News Headlines Thursday 20th September

Economic

A further £14bn of spending cuts are needed to meet George Osborne’s deficit target, according to a new analysis of Treasury figures that reveals the  scale of the shortfall caused by weaker-than-expected economic growth.  These cuts would be the equivalent of 70,000 teachers, 10,000 police officers and 30,000 defence staff, Guardian p 1

 Nick Clegg apologies to the nation for his broken promise on university tuition fees – everywhere

 PF

The cost of rules that will force firms to enrol their employees in pension schemes is likely to hit wages or be passed on to consumers through price hikes, Steve Webb, Minister for pensions admitted today.

Firms have said they will reduce pay and other benefits, increase prices or cut dividends to cover the costs of contributing to employees’ pension pots.

DWP expects to enrol 800,000 people by the end of the year, with a third expected to opt out.  New data shows that there is a decrease in the number of people actively contributing to occupational private sector pension schemes.  Down to 2.9m compared to 6.5m in 1991 and 8.1m at its peak in 1961.  City Am p 16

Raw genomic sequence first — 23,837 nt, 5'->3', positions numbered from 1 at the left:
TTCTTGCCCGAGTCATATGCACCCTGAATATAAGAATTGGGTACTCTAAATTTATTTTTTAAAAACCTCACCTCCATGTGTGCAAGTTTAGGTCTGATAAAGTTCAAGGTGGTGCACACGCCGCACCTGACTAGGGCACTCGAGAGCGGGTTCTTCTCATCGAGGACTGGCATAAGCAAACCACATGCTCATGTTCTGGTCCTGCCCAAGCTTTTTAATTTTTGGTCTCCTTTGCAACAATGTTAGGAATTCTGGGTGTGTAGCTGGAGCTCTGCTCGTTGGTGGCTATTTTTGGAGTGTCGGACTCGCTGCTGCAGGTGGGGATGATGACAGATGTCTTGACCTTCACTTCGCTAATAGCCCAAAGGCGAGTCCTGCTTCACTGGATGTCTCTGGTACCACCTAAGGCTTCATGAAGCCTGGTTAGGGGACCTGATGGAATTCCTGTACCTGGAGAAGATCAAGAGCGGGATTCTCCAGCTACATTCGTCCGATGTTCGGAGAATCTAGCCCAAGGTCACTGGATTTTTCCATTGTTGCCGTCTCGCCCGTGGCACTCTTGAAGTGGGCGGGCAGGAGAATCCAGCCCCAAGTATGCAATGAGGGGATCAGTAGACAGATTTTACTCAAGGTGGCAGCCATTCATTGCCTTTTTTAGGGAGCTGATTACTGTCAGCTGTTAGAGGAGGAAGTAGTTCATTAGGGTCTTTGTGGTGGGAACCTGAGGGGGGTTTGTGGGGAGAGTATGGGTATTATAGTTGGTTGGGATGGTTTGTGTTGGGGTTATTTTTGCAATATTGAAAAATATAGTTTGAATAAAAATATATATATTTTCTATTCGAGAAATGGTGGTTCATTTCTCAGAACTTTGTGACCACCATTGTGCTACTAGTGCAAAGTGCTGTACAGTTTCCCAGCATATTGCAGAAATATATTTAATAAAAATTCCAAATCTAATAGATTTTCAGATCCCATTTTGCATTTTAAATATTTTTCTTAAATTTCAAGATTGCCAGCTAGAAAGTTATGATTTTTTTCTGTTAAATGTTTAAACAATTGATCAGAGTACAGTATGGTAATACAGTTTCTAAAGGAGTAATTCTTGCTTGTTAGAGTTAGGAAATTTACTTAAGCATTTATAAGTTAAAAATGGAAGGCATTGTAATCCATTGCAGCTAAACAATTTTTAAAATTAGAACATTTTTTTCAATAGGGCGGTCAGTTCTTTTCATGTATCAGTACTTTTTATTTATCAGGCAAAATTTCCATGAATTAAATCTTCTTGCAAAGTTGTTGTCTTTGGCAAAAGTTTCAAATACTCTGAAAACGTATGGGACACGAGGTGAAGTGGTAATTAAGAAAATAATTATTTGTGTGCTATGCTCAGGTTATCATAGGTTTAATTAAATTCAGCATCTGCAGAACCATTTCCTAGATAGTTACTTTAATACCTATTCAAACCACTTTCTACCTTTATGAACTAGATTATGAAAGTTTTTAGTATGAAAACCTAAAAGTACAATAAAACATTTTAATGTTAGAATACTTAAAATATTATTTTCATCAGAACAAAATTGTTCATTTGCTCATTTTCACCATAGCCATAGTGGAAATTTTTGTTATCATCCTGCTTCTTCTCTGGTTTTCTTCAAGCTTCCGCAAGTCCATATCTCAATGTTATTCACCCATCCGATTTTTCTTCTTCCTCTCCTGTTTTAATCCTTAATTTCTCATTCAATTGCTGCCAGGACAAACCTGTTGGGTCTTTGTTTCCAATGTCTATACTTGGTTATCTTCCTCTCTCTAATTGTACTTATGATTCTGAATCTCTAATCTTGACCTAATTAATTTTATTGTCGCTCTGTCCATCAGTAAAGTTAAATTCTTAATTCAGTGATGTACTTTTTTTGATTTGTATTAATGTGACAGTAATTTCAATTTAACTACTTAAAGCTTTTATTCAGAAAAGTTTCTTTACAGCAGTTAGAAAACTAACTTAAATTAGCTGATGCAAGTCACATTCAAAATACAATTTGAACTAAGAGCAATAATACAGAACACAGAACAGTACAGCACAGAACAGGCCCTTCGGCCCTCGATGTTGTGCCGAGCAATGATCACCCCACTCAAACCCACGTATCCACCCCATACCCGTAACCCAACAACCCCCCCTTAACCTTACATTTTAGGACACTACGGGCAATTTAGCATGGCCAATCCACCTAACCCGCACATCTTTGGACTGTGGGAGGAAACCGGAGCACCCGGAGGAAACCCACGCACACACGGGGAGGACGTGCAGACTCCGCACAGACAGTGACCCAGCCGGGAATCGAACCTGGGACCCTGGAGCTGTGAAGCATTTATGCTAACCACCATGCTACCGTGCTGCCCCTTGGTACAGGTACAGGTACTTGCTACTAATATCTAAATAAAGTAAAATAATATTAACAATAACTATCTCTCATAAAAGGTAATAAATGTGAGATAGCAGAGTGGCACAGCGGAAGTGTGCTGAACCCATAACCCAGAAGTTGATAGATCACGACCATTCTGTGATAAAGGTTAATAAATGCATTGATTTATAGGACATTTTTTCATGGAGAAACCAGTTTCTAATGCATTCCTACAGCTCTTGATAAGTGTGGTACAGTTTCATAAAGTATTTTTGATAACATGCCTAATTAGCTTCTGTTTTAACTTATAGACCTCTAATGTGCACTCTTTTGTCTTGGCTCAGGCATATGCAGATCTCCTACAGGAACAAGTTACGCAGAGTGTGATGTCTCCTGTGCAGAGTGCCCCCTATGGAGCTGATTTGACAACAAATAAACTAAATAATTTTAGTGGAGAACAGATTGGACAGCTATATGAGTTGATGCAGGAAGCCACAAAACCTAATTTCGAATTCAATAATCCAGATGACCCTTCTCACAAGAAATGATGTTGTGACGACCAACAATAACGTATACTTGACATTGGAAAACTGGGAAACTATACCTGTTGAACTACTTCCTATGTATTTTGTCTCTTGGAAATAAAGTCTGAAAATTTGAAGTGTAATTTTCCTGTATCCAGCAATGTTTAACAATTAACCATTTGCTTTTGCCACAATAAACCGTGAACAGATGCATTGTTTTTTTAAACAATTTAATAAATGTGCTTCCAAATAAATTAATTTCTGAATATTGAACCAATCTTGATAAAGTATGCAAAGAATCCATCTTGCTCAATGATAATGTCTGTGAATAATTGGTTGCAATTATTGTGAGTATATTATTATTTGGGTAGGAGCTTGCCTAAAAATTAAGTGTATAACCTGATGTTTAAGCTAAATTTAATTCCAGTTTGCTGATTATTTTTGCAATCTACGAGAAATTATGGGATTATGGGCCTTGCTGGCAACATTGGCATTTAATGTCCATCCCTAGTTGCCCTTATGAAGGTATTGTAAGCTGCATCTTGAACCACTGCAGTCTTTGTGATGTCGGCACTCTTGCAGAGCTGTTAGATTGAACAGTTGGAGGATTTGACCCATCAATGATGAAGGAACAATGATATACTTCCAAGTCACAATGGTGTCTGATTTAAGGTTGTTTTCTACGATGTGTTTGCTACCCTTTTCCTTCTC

At least a million homeowners face their homes being repossessed because they have interest-only mortgages and no way of paying off the debt according to xit2, a leading asset valuer. When their mortgage term ends they will either have to sell their homes, find the money to pay off the capital on their mortgage or risk having the property repossessed.  Between 2011 and 2020, 1.5 million such mortgages, worth £120 billion will come to the end of their life.   Independent p 55, Express p 2, Telegraph, Mirror

 Property

Steve Morgan or Redrow announced a 70% profit rise.  Revenues rose 6 per cent year on year but pre tax profits jumped 70% to £43m.  Morgan would not comment on his plans to take Redrow private.  He says the housing market still remains challenging though house prices had been “pretty stable” and with rents increasing were likely to remain so.  These figures follow on from Galliford Try’s profits which had risen to £63.1m from £35.1m the year earlier – they say they have benefited from the sale of homes built on cheaper land FT p 22

 Recruitment

Financial services workers saw their bonuses drop last year, official date revealed yesterday, while bonuses increased in almost every other industry figures from ONS show.  They have fallen to an average of £12,000 City AM p 7, FT p 3

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